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Commercial Kombucha vs Home

 

What are the reasons behind all the recommendations to use genuine kombucha mushrooms to make home-made kombucha, vs buying it at the store?
Like most things in life, a good thing just cannot be packaged or processed. It always ends up taking away some portion of the quality or essence of the food when creating something 'safe' and with a shelf life. Commercial Kombucha found in stores is limited by the bottling process. Companies need to suppress or halt yeast fermentation and culturing in order to prevent continued carbonation or the bottles could explode. This process leaves you with commercial kombucha which, while still good, typically has high acid and/or suppressed culture, and less varieties of bacteria and yeast.

Many of the commercial kombucha's are pasteurized, negating the many health benefits one can derive from the probiotic content in the drink (the heat during pasteurization kills the probiotics found in the kombucha).

Kombucha 'teas' sold in tea bags, while nice, do not offer the same qualities that exist in pure raw kombucha liquid (or even commercial kombucha) - including the probiotic content, acid contents and many of the other natural healthful by-products that occur specifically during fermentation.

A genuine kombucha mushroom is self-sustainable, since it propagates a new baby kombucha mushroom each time (to be used in your next batch). If this was the case with commercial, they would go out of business over-night.

The cost you will be saving is enormous. Commercial kombucha is pricey. Learning how to make your own beverages at home will save you a bundle in the long run.

If you were to go through two or three store-bought 16-oz kombucha bottles a week, that would total between approx. $250-$622 a year. On the other hand, the cost of the tea bags and sugar needed to make this same amount at home will cost you far less, coming out to only around $13-$20 a year for the same amount (32-48 oz a week).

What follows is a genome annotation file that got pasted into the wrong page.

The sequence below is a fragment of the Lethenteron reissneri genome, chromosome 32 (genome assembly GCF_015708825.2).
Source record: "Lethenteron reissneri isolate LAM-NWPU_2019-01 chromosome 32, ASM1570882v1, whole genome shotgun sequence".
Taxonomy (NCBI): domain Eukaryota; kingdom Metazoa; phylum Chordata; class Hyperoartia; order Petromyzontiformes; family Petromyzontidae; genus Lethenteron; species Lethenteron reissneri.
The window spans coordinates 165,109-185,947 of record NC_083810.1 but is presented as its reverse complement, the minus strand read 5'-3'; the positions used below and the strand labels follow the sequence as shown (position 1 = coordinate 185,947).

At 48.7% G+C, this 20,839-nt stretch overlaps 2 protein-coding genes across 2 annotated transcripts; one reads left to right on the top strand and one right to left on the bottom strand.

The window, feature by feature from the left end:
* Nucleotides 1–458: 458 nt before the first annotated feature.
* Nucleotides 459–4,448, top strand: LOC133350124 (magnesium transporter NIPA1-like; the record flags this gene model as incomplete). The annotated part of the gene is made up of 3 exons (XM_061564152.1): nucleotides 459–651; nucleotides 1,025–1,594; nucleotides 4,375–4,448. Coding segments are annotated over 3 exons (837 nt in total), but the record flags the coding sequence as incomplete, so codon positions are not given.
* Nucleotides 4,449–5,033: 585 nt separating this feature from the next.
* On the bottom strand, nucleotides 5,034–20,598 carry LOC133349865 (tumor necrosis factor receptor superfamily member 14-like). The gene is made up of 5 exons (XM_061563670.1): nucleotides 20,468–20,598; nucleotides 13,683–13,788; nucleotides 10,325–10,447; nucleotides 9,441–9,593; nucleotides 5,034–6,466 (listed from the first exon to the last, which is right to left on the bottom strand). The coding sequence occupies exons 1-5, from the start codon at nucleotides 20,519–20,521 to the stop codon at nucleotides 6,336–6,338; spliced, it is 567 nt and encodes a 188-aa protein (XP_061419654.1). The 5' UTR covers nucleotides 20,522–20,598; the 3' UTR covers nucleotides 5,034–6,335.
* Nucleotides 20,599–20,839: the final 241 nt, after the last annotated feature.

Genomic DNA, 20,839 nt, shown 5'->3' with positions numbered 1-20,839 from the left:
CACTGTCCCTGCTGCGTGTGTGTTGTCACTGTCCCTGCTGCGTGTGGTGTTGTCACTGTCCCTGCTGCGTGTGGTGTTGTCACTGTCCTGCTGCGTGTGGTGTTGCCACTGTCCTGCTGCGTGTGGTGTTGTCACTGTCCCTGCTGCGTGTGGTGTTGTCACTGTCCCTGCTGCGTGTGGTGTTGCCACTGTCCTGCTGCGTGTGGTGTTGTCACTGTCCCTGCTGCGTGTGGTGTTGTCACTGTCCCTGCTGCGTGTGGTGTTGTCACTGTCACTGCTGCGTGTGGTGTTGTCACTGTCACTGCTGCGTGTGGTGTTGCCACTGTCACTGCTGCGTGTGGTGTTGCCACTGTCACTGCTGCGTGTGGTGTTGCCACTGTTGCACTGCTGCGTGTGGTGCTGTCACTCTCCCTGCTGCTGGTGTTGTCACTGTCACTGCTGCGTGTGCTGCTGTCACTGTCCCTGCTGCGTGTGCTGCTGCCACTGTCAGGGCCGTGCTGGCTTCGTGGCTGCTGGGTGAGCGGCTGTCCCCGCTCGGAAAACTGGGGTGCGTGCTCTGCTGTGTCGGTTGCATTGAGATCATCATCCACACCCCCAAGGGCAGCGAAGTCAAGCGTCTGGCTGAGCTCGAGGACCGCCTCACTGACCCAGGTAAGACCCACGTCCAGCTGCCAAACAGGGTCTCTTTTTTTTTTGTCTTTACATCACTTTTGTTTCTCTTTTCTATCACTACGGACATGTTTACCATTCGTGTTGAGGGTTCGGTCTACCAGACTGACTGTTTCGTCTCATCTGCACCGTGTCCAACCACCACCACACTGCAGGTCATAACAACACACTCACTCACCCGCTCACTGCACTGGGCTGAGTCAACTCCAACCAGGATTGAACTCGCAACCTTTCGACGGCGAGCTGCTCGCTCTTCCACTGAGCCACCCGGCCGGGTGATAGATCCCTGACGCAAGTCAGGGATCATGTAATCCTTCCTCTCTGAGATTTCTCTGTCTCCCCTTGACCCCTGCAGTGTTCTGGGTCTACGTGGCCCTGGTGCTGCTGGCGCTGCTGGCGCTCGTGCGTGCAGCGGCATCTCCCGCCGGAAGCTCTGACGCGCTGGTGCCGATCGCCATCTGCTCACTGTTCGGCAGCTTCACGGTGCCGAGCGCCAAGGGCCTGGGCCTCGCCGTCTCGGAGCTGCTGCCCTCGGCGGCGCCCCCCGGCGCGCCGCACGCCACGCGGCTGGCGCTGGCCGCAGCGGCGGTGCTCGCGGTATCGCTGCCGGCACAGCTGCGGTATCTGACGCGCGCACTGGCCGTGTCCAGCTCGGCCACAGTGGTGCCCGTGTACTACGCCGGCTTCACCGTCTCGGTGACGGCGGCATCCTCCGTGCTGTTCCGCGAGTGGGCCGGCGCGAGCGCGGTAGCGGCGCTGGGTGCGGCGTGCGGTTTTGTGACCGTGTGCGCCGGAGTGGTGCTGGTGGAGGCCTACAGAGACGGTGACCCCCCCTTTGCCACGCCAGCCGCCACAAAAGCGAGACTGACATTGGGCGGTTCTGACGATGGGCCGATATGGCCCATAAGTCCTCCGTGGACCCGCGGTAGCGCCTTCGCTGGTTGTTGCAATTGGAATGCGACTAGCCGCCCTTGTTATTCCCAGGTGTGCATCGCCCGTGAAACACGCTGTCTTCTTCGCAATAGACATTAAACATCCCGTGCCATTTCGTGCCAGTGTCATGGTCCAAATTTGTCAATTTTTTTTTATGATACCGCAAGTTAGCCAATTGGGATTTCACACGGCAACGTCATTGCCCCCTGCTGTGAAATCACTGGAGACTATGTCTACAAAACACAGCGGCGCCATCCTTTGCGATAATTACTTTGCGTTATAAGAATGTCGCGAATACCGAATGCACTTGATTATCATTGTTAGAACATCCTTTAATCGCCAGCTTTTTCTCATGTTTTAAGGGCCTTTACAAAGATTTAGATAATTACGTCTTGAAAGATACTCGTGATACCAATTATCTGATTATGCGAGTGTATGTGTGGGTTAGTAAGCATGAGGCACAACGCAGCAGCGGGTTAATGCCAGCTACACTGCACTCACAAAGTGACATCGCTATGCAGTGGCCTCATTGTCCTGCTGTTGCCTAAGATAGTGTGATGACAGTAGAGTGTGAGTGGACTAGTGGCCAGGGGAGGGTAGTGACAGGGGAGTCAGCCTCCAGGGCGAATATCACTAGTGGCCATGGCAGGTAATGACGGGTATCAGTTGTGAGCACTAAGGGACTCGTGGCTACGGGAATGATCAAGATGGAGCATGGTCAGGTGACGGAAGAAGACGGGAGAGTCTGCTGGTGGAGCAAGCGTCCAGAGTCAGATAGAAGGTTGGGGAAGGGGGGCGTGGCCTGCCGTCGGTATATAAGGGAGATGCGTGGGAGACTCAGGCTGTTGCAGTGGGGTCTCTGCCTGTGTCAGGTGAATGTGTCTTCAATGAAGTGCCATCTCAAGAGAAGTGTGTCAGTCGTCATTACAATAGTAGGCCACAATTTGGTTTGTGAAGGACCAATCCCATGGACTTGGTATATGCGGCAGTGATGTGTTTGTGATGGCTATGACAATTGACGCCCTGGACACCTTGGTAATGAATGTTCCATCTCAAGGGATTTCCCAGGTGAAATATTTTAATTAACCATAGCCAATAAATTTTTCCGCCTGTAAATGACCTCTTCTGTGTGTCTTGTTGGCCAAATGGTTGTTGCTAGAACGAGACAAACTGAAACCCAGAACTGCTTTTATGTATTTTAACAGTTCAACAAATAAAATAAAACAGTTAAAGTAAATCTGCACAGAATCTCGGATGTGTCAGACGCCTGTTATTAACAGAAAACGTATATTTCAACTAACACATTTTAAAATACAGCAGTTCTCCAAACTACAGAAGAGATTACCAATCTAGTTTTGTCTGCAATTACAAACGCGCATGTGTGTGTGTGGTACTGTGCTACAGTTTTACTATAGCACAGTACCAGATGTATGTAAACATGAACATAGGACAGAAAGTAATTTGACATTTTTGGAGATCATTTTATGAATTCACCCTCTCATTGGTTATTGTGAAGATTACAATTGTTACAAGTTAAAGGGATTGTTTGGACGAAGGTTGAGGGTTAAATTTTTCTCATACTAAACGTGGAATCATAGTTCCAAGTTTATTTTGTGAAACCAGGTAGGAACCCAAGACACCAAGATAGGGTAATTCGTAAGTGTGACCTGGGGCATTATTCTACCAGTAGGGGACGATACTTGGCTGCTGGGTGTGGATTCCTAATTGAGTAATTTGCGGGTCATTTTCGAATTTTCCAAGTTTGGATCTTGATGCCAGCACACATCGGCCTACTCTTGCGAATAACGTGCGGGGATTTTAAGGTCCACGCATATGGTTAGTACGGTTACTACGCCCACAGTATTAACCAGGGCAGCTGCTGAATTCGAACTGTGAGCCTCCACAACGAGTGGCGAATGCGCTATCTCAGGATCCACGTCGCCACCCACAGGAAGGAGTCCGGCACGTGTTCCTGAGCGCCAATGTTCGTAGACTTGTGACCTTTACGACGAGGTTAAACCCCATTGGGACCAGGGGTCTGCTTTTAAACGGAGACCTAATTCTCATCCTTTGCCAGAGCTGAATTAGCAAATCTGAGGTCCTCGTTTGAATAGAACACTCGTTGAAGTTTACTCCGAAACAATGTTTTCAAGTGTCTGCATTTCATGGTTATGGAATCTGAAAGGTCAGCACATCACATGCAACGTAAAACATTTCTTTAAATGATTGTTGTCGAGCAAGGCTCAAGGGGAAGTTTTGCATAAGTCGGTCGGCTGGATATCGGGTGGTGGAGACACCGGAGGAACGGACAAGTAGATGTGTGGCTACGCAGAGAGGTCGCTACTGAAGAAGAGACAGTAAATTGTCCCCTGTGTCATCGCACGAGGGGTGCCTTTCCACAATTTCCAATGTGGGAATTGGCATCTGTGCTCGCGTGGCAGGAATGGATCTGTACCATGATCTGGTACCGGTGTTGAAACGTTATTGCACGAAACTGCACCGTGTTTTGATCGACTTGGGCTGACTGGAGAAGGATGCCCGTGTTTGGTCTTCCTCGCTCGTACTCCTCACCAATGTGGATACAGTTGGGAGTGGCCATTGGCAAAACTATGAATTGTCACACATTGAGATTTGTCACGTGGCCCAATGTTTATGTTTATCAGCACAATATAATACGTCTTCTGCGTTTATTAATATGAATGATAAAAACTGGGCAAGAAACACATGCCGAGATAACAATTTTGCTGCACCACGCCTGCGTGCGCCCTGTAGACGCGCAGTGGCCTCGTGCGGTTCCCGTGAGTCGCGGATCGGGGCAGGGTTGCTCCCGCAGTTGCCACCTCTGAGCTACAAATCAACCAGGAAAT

That is a substantial savings of around 94%! You can still easily come out ahead even after investing in some exotic and fun flavorings to add to your kombucha with that kind of savings.

• To break that down, if you want to make 32 oz (4 cups, or a quart) of kombucha a week, you will spend approx. $5 for sugar (10 lb bag) which has enough sugar for 90 uses. That's just shy of 2 years' worth of sugar (or roughly $2.50 a year). For a year's worth of bulk organic green tea, the cost comes out to about 10 cents a bag, (or approximately 2 bags per batch at $10.40 a year). This totals around $13 for 32 oz a week, or about $20 for 48 oz a week. With the average price range of commercial kombucha at $2.40 to $3.99 a bottle you will spend a minimum of $250 a year if you purchase two 16-oz bottles at $2.40 or a maximum of $622 a year when purchasing three 16-oz bottles at $3.99. Of course, if you bought one at the store every day, you'd be spending upwards of $875 to $1,456 a year. Calculations do not include the cost of water as that can vary widely from tap to store-bought, though the total would be very small for the 13 gallons needed a year at 4 quarts a week.
• Homemade Kombucha is one of the easiest ferments to do. You get to choose the type and amount of sugar and tea and its quality is superior to commercial because the cultures are not suppressed and/or pasteurized.

• You
know what is going in it - forget about worrying about what they use to preserve or flavor it with - this can be quite the ordeal when on a special diet or if you have allergies.

• You are able to
choose your own flavoring or other additional supplements to put in. Typically the easiest and most delicious way is to add your favorite juice to it - such as grape juice, tropical, coconut, cranberry, orange juice, lemonade, etc!

• You are able to tweak it to
satisfy your tastes and dietary needs, making it less or more sweet as needed (even after its done - its such a flexible culture to work with). This is great for diabetics or anyone concerned with the sugar content involved. You can have one bottle sweetened with sugar and another plain - each person in your family can create their own custom kombucha.

• You can
experiment with non-caffeinated teas, such as Rooibos, which has proven to culture successfully for many people (the commercial brands are made with green, black or white teas, all caffeinated).

• You will have
excess kombucha mushrooms to do whatever you want with - share, dry and give to your dogs as a chew toy, toss around for fun or use as a bath or pool toy, clean with it (or the kombucha liquid). The scobys and kombucha are especially known to make excellent additions to garden compost too or to acidify/lower the ph in your soil. Some people have even found medicinal use from taping scoby's to their feet or blending them into mush to treat foot or nail fungus, etc. The kombucha liquid can also sometimes help with dandruff and other skin-balancing issues (eczema, etc).